Offensive IO which includes support to PSYOPs, military deception, and EA.
 Defensive IO which includes support to OPSEC.
 Activities related to IO which includes support to CMO and PA.
 Targeting (IO).
 Battle damage asssessment (BDA BDA Battle Damage Assessment
BDA Bundesvereinigung der Deutschen Arbeitgeberverbände (German: Confederation of German Employers' Associations)
BDA British Dental Association
BDA Blu-ray Disc Association
BDA Bund Deutscher Architekten ) (IO).
The physical description and overlays of IO targets can be combined with an IO decision-making and execution matrix to form an accurate assessment of an adversary's information capabilities and vulnerabilities. The adversary's strengths and weaknesses are compared with the assessment of friendly capabilities to determine friendly C2 vulnerabilities and strong points.
Information Environment Templates
Based on the threat's normal or "doctrinal" organization, equipment, doctrine, and tactics, techniques and procedures (TTPs), the intelligence officer creates threat models to depict how threat forces prefer to conduct operations under ideal conditions. Threat models generally consist of doctrinal templates, descriptions of preferred tactics and options, and identification of HVTs. Figure 2 depicts some of the types, descriptions, and purposes of information environment templates.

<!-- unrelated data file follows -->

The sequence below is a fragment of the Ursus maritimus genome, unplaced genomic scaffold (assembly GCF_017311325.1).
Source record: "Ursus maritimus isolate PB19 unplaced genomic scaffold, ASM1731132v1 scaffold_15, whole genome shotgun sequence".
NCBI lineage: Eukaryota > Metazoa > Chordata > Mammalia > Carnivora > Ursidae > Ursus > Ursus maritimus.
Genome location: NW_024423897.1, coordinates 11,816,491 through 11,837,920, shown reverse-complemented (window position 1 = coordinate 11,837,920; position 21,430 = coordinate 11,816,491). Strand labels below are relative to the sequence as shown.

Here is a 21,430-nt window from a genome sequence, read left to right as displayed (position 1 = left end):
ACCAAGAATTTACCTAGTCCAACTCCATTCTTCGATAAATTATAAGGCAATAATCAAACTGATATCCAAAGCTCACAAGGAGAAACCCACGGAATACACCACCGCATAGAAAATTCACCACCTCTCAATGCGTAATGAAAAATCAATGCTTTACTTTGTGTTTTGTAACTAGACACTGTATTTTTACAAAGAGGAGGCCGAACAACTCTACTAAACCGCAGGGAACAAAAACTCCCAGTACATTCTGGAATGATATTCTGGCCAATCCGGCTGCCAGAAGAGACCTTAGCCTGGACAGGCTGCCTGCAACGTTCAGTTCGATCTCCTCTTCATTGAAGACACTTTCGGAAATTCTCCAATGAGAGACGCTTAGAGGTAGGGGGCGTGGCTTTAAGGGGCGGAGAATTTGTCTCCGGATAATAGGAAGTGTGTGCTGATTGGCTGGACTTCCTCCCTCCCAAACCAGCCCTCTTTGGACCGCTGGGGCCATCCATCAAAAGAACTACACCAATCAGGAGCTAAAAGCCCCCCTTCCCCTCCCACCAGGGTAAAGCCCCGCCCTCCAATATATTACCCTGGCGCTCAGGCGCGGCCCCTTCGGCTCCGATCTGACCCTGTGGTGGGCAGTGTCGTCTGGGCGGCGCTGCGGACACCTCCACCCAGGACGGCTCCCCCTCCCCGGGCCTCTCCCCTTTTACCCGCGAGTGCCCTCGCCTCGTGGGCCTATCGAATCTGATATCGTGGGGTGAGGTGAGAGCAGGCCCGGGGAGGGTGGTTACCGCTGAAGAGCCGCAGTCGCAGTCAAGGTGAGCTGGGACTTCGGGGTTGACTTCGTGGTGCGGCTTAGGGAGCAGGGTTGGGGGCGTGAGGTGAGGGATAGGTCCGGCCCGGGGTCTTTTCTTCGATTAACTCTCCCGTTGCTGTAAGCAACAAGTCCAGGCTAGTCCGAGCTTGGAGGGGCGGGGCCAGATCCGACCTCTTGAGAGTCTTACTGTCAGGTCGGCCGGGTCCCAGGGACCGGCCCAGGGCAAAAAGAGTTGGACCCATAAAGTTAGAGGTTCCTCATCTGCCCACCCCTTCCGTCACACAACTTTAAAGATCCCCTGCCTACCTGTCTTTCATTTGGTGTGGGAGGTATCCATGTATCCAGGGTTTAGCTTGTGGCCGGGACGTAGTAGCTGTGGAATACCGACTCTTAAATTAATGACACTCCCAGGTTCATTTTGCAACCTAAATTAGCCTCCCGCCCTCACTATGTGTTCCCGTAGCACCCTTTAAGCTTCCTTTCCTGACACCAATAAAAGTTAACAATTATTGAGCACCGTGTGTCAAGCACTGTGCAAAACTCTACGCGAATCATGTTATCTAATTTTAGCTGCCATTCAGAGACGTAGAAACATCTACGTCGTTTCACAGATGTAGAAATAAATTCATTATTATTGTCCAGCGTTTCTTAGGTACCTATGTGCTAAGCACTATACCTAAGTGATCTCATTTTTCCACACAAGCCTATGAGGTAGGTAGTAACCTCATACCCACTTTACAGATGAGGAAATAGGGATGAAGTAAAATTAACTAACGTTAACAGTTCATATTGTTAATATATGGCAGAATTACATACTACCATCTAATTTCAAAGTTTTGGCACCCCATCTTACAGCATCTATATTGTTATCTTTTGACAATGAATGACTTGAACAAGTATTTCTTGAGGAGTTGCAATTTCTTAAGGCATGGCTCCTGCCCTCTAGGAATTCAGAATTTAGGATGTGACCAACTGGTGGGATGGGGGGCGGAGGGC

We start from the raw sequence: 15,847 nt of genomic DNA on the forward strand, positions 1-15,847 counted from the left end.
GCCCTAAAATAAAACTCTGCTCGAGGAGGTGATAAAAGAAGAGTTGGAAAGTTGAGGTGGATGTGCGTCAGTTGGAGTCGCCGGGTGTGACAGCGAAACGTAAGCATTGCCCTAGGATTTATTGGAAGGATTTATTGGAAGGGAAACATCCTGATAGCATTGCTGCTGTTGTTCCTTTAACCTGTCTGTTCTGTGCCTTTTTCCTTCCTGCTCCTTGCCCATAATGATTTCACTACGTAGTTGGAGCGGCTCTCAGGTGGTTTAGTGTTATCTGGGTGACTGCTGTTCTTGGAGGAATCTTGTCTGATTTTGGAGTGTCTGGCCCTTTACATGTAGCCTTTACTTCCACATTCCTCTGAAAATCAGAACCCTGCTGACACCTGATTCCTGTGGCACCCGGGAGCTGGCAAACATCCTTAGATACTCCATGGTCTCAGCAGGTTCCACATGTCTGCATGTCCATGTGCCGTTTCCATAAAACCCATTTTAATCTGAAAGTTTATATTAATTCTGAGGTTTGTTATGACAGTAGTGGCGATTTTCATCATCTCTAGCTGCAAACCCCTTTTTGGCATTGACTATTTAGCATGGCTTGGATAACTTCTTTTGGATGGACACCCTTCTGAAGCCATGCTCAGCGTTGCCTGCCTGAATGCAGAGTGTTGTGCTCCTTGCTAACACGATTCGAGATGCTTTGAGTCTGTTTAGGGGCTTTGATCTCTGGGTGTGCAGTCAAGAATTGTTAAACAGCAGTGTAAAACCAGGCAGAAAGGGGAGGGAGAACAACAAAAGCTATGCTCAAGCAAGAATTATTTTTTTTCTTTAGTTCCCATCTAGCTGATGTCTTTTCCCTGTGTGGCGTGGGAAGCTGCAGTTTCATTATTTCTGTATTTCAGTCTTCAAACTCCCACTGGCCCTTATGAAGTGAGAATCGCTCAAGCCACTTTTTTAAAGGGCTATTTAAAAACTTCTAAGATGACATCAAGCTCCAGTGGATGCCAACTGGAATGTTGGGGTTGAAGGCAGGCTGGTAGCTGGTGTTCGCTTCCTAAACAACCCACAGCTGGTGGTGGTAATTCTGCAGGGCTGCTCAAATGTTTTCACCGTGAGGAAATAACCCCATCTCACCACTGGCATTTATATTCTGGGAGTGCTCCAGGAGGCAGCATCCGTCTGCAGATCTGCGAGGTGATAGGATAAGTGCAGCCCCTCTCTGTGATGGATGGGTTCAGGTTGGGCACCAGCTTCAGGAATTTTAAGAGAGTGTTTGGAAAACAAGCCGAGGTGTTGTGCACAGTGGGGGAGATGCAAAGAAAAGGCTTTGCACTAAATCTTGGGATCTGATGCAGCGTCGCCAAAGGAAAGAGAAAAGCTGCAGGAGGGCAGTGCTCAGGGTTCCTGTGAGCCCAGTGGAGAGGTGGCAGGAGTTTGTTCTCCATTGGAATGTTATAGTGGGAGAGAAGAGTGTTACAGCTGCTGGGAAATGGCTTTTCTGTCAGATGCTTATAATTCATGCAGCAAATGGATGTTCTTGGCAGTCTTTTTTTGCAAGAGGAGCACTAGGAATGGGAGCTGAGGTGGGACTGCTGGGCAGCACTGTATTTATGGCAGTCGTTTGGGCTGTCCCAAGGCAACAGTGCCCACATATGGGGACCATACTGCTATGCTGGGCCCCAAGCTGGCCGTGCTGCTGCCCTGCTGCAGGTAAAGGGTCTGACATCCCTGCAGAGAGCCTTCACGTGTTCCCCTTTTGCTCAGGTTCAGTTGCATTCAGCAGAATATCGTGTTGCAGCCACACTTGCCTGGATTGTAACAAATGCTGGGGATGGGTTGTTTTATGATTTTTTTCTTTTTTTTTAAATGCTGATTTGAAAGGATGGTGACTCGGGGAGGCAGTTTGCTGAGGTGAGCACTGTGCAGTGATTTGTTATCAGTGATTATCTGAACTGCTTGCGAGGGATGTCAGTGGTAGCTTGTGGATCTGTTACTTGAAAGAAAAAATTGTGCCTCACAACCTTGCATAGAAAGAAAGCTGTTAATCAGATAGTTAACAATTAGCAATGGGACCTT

The intelligence officer produces several other products which contain IO-related information, including:
 Situation Template. A situation template is a graphic depiction of expected threat force dispositions for a specific COA. A situation template that focuses on IO depicts how the threat may employ its information assets both offensively and defensively to achieve an operational advantage.
 High-Value Target List (HVTL). The HVTL should include threat information assets, even those that the unit is not going to attack by lethal means. Typical information target sets include decisionmakers and information system assets.
 Event Template and Matrix. An event template and supporting event matrix identify specific areas and threat activities that predict which COA the threat will chose. IO input to the event template and matrix helps develop intelligence collection requirements for IO.
The intelligence officer evaluates and rank-orders the threat IO COAs according to their likely order of adoption. The purpose of prioritizing these COAs is to provide the staff with a starting point for the development of a plan that addresses potential threat COAs. Based on the time available, the intelligence staff develops each threat IO COA with as much detail as possible. In some instances, they may only develop the threat's most likely and most dangerous IO COAs. As part of determining threat COAs, the staff postulates how, when, where, and why (to what purpose) the threat will use its information systems to support its likely objectives and achieve its desired end state.
Intelligence Support to IO in the Objective Force